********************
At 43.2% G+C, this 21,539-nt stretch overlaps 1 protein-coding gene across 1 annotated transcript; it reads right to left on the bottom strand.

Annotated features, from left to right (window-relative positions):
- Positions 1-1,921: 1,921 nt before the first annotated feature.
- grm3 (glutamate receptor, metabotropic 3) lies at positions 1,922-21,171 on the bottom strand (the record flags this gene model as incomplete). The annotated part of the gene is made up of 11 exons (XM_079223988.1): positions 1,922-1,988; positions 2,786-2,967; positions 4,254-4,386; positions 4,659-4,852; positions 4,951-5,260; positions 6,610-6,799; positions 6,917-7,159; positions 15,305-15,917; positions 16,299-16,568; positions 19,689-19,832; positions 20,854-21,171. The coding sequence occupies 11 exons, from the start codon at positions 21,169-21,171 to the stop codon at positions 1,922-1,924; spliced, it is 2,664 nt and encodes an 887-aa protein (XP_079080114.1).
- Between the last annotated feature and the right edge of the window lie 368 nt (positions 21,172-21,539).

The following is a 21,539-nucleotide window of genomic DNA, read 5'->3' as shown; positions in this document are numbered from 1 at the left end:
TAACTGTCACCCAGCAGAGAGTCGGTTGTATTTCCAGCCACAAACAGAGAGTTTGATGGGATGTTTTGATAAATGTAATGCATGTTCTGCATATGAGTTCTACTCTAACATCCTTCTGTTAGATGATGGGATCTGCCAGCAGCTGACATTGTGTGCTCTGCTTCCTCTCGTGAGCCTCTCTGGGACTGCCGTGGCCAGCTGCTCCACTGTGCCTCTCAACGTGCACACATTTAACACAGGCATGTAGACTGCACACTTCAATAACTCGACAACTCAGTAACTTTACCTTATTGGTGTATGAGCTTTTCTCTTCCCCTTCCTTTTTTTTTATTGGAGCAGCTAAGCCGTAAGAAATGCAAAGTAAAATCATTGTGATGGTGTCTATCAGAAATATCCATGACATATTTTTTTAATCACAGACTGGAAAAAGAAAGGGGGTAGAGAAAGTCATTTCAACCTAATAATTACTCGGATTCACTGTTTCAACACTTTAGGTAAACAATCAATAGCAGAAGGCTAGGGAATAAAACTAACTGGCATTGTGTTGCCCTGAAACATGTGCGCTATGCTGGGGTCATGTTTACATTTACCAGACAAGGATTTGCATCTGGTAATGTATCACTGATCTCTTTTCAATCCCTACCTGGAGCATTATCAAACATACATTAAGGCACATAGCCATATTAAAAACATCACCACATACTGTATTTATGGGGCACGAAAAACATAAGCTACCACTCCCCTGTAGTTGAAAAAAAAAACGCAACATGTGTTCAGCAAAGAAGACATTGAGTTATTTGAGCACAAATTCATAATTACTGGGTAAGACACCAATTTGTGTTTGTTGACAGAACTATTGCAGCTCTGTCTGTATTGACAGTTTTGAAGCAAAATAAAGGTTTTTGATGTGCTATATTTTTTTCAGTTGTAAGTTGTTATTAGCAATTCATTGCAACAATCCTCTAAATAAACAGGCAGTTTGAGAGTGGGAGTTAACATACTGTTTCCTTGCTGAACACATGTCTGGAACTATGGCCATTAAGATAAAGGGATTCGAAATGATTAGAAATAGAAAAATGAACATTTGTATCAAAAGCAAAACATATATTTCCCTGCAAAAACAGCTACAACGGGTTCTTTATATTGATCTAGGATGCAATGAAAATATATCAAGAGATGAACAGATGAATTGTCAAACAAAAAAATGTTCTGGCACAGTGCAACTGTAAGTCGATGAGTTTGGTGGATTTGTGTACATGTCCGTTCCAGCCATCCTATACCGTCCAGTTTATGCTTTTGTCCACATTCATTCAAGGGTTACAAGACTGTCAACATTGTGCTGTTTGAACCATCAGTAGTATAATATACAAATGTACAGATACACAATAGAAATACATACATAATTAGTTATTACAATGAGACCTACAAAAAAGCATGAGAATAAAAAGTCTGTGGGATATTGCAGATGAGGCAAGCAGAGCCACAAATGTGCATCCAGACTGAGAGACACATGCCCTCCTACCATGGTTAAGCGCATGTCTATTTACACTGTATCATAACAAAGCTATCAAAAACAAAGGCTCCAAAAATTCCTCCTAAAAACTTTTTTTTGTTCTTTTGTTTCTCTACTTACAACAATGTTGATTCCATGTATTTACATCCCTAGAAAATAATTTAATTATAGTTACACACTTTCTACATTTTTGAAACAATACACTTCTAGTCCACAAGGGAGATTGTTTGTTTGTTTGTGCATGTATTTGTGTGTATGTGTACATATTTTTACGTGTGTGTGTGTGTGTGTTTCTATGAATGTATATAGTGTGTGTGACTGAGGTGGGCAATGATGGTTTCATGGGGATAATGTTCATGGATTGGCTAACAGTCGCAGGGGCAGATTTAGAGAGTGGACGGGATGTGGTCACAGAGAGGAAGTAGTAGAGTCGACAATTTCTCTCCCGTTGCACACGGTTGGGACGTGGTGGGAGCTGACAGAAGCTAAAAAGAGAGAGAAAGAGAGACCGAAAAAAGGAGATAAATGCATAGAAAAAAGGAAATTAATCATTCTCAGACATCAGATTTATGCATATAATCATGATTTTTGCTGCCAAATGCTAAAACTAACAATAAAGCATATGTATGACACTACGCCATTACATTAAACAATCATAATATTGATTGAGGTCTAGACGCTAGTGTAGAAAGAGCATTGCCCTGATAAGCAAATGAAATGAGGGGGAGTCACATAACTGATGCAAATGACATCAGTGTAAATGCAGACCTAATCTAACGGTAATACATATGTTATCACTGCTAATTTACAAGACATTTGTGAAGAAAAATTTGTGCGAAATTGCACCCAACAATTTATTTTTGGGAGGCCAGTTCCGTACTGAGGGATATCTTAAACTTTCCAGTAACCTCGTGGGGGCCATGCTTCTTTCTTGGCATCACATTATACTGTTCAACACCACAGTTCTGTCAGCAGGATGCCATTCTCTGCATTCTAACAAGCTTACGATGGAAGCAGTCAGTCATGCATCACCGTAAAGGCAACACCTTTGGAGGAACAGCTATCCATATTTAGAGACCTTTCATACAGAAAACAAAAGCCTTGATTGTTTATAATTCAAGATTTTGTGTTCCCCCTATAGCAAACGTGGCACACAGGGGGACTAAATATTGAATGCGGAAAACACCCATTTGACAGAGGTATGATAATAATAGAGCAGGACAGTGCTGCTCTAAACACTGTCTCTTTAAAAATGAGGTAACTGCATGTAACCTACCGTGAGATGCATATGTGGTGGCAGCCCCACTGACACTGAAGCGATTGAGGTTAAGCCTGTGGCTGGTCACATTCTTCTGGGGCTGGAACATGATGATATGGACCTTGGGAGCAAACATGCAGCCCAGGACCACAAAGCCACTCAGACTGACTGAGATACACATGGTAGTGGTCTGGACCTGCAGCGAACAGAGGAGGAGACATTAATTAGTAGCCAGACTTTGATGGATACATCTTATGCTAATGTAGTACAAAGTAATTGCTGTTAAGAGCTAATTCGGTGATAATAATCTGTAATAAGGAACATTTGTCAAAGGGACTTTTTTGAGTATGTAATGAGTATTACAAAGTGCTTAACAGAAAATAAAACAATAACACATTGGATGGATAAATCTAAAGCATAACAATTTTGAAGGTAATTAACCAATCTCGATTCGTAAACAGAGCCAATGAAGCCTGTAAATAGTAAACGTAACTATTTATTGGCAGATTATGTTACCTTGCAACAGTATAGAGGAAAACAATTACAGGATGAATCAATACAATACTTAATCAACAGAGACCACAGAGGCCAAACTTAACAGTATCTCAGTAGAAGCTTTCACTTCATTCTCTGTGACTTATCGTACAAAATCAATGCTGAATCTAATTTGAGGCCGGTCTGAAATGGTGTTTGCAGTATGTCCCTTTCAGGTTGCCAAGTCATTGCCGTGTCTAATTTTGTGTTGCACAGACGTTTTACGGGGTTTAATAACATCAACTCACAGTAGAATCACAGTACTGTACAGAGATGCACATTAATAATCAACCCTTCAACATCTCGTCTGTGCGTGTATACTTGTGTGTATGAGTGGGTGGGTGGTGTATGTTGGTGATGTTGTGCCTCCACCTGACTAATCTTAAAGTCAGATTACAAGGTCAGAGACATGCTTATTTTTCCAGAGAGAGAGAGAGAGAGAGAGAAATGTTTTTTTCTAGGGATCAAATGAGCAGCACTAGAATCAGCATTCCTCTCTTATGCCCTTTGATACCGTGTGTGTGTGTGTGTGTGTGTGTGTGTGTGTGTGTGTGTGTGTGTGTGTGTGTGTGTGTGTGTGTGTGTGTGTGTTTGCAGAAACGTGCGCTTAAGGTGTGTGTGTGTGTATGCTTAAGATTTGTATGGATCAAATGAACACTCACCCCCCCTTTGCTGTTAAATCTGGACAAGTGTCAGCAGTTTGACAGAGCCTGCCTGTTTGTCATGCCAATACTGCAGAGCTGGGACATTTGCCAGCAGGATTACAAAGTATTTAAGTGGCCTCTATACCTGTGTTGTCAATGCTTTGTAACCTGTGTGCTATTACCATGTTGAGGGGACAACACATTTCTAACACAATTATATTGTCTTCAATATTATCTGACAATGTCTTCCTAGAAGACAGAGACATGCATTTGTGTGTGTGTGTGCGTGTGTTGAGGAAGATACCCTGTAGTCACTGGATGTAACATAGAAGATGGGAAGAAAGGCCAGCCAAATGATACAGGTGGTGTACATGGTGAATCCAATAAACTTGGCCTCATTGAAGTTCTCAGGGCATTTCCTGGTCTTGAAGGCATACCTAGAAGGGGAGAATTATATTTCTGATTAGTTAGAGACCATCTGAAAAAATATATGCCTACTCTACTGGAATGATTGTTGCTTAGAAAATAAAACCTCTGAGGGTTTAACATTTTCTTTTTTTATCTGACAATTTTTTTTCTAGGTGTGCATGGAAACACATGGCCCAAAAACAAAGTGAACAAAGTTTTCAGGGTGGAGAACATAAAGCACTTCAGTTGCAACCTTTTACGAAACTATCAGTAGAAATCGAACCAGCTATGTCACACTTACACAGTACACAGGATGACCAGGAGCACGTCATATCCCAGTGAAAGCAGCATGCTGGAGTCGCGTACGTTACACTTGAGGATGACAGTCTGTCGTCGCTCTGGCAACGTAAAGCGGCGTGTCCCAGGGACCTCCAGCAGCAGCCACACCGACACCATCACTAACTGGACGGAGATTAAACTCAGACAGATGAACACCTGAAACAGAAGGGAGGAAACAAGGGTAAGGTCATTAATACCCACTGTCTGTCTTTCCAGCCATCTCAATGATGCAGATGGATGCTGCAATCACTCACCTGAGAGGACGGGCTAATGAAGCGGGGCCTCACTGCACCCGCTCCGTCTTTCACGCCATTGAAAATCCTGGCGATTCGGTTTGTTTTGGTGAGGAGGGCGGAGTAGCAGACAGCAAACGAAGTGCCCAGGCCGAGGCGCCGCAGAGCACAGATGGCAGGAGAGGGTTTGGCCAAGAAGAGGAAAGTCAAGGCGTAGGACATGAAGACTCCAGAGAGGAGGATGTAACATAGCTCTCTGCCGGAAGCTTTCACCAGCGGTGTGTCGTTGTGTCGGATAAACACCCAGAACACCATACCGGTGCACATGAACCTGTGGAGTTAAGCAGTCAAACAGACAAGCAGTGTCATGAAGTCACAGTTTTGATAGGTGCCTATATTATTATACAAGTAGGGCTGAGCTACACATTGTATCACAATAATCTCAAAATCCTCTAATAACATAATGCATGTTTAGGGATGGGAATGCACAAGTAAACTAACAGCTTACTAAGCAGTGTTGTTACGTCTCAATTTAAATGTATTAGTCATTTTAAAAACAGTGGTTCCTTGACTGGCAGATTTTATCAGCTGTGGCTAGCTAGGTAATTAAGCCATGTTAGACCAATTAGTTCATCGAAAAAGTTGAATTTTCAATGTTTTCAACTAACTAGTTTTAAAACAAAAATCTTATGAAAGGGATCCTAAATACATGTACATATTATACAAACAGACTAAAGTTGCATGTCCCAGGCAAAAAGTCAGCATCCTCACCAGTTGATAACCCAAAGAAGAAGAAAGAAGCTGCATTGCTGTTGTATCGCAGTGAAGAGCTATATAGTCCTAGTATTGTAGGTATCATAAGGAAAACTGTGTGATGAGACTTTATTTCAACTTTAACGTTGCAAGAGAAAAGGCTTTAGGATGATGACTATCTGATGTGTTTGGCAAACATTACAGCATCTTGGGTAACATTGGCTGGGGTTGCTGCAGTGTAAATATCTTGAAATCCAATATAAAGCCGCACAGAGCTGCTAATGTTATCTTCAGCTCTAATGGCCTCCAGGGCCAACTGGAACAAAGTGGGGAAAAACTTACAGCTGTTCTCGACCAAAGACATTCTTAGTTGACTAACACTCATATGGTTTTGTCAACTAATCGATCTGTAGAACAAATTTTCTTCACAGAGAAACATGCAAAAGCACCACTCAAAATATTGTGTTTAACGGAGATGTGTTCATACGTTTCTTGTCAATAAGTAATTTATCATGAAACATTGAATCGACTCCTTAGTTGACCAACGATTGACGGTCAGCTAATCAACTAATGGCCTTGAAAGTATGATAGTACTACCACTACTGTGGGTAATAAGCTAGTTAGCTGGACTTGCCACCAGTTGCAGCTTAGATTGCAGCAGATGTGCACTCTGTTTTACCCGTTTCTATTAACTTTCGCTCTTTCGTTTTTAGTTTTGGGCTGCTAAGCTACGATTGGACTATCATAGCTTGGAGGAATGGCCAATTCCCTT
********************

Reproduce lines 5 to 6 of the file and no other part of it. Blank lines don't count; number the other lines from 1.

- Between the last annotated feature and the right edge of the window lie 368 nt (positions 21,172-21,539).

The following is a 21,539-nucleotide window of genomic DNA, read 5'->3' as shown; positions in this document are numbered from 1 at the left end: